I am writing this just after midnight. I just activated the gizmos that will record environmental data, and sorted the tubes for early morning’s first swabbing. Two humans and a cat getting swabbed for 6 weeks, every two days. This is so cool.

I guess it is just a geek thing. In my distant past, in places where regulations were not tight, my blood cells became controls of many experiments. Even now, every iteration of a blood lab I volunteer for smears and blood group tests. I have swabbed my wallet, cell phone, and skin at countless micro labs and looked with amazement at the little Staphs growing on the plates.

Anyway, it is day 0 today. The cat has been sneezing, hope he is not getting sick. Hope the microbes filtering from the micro course I will be teaching next week will not upset our microbial ecosystem.

Swab on!

Poisson and Guinness

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picture of Guinness beer

Guinness Beer (By Sami Keinänen (www.flickr.com) [CC-BY-SA-2.0 (http://creativecommons.org/licenses/by-sa/2.0)%5D, via Wikimedia Commons)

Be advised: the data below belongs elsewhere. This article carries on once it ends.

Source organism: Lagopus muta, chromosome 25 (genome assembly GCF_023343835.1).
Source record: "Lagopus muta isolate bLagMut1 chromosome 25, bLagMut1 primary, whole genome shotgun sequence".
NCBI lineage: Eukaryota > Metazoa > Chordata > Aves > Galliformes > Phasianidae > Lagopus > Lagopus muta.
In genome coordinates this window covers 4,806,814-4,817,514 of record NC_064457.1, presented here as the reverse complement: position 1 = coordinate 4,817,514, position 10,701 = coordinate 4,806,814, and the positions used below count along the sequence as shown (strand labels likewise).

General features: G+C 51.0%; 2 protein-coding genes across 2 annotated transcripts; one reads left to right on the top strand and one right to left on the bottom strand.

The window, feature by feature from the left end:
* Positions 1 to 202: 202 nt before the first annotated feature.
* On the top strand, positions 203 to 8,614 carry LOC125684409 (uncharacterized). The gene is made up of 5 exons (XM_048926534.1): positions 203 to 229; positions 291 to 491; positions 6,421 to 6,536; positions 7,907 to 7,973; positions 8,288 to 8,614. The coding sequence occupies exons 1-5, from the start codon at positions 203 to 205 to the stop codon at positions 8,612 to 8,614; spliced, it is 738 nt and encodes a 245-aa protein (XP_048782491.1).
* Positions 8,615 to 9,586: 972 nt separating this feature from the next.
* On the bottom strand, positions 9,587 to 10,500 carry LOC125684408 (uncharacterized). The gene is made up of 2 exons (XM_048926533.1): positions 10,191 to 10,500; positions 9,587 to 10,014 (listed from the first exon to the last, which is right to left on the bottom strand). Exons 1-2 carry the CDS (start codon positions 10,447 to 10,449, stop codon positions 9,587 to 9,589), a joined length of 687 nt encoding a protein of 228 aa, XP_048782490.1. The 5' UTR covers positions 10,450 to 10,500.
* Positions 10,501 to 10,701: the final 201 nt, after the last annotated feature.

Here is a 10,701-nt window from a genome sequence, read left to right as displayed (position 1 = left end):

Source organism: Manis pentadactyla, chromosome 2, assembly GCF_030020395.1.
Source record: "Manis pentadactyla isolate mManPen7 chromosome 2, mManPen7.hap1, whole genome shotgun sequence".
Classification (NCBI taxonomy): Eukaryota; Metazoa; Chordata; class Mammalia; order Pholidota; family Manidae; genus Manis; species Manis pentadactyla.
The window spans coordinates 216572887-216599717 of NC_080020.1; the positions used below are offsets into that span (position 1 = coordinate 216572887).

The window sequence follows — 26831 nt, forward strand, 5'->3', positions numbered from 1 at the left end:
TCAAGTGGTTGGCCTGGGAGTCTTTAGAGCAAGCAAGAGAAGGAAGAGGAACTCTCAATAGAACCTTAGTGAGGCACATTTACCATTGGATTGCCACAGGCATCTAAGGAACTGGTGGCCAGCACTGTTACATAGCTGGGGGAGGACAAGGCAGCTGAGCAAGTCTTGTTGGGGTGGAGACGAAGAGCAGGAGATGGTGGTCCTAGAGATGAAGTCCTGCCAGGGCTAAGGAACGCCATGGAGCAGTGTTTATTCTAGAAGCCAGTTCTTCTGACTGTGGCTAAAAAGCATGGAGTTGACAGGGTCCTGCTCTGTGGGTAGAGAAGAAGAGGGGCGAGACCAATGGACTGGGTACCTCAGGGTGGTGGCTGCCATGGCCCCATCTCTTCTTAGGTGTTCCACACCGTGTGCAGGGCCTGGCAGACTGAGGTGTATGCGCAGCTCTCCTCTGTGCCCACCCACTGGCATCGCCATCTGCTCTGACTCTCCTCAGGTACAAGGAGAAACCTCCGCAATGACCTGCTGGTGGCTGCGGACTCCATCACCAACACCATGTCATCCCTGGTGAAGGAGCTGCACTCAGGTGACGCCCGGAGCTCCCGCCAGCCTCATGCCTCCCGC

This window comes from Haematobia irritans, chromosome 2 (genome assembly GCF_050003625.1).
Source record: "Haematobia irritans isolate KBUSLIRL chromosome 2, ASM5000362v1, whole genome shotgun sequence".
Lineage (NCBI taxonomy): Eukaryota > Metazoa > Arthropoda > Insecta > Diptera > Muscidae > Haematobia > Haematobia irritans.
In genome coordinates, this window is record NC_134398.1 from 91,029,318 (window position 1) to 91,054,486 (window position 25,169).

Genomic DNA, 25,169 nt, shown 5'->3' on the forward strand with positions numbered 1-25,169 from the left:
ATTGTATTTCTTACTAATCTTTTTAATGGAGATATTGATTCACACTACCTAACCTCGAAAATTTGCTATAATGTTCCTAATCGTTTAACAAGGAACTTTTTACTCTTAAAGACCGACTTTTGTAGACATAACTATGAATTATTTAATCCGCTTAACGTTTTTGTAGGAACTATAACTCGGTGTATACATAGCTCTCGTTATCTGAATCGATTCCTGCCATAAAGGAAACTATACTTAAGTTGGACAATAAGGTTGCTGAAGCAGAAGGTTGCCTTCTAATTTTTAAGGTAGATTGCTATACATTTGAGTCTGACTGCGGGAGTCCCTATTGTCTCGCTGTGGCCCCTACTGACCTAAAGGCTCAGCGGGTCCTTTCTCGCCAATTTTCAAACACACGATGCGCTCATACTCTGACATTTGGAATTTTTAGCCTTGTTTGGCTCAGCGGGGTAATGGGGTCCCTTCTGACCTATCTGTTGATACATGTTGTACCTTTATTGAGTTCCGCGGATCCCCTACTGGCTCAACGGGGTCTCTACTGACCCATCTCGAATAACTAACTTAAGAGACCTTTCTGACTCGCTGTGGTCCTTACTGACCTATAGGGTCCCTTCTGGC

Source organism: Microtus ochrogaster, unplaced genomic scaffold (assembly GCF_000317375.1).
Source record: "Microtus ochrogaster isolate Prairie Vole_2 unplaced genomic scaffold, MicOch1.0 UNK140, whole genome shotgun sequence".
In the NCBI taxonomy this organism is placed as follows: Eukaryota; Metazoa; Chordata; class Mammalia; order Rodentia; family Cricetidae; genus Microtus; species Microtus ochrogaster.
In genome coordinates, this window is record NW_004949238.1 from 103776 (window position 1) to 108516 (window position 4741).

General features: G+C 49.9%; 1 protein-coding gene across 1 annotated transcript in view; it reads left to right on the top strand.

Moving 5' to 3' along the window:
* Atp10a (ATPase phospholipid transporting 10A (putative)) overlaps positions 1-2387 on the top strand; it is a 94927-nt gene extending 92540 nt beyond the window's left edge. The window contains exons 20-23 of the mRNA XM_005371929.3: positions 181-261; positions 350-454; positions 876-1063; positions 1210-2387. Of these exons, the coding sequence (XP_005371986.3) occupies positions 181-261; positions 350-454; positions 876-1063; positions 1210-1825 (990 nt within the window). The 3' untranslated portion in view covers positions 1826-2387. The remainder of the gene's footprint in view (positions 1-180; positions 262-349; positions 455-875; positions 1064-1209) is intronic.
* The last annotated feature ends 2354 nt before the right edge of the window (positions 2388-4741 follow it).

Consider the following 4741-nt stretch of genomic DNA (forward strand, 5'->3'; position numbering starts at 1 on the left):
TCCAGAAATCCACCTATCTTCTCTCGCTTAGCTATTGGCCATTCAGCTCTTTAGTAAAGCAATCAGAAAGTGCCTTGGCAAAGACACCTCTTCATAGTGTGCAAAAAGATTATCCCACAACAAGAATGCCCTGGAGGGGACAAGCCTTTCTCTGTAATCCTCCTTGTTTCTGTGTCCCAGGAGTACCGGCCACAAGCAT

The title of Chapter 25 of Zar is Testing for Randomness. Which sounds pretty philosophical.

Definition of random distribution can be applied to objects (each portion of space has the same probability of containing an object, and the occurrence of one does not influence the occurrence of the other), events in time (substitute space for time, and object for event), or periods of time.

The Poisson distribution is important in describing random occurrences when their probabilities are small.

A practical application of this distribution was made by Ladislaus Bortkiewicz in 1898 when he was given the task of investigating the number of soldiers in the Prussian army killed accidentally by horse kick; this experiment introduced the Poisson distribution to the field of reliability engineering.